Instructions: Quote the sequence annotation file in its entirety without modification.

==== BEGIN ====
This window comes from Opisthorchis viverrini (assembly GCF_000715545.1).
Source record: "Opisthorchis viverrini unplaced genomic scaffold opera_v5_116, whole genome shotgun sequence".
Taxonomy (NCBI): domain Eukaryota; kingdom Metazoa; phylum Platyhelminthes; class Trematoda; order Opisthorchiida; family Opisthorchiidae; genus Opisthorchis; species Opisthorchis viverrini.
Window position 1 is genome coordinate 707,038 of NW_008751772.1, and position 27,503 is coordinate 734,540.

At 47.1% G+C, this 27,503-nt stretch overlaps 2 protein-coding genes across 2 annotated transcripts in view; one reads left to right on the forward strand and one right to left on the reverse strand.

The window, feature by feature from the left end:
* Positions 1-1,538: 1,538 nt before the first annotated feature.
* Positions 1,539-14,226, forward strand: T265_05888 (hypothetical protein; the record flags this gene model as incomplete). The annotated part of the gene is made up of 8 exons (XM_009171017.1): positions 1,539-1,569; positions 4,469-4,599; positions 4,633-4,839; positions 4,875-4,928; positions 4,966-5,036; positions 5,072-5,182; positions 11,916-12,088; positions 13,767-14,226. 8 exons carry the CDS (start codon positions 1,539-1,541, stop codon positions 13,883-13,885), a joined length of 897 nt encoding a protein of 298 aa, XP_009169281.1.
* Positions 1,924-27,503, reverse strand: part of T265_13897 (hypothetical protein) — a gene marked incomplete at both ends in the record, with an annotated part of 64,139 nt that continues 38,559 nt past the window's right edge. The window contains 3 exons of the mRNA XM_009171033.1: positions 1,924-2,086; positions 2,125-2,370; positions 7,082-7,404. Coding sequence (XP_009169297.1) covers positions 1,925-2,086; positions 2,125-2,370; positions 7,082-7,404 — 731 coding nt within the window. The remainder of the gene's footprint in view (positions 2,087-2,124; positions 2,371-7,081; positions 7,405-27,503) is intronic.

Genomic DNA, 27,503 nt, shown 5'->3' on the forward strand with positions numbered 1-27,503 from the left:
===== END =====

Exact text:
This window comes from Opisthorchis viverrini (assembly GCF_000715545.1).
Source record: "Opisthorchis viverrini unplaced genomic scaffold opera_v5_116, whole genome shotgun sequence".
Taxonomy (NCBI): domain Eukaryota; kingdom Metazoa; phylum Platyhelminthes; class Trematoda; order Opisthorchiida; family Opisthorchiidae; genus Opisthorchis; species Opisthorchis viverrini.
Window position 1 is genome coordinate 707,038 of NW_008751772.1, and position 27,503 is coordinate 734,540.

At 47.1% G+C, this 27,503-nt stretch overlaps 2 protein-coding genes across 2 annotated transcripts in view; one reads left to right on the forward strand and one right to left on the reverse strand.

The window, feature by feature from the left end:
* Positions 1-1,538: 1,538 nt before the first annotated feature.
* Positions 1,539-14,226, forward strand: T265_05888 (hypothetical protein; the record flags this gene model as incomplete). The annotated part of the gene is made up of 8 exons (XM_009171017.1): positions 1,539-1,569; positions 4,469-4,599; positions 4,633-4,839; positions 4,875-4,928; positions 4,966-5,036; positions 5,072-5,182; positions 11,916-12,088; positions 13,767-14,226. 8 exons carry the CDS (start codon positions 1,539-1,541, stop codon positions 13,883-13,885), a joined length of 897 nt encoding a protein of 298 aa, XP_009169281.1.
* Positions 1,924-27,503, reverse strand: part of T265_13897 (hypothetical protein) — a gene marked incomplete at both ends in the record, with an annotated part of 64,139 nt that continues 38,559 nt past the window's right edge. The window contains 3 exons of the mRNA XM_009171033.1: positions 1,924-2,086; positions 2,125-2,370; positions 7,082-7,404. Coding sequence (XP_009169297.1) covers positions 1,925-2,086; positions 2,125-2,370; positions 7,082-7,404 — 731 coding nt within the window. The remainder of the gene's footprint in view (positions 2,087-2,124; positions 2,371-7,081; positions 7,405-27,503) is intronic.

Genomic DNA, 27,503 nt, shown 5'->3' on the forward strand with positions numbered 1-27,503 from the left: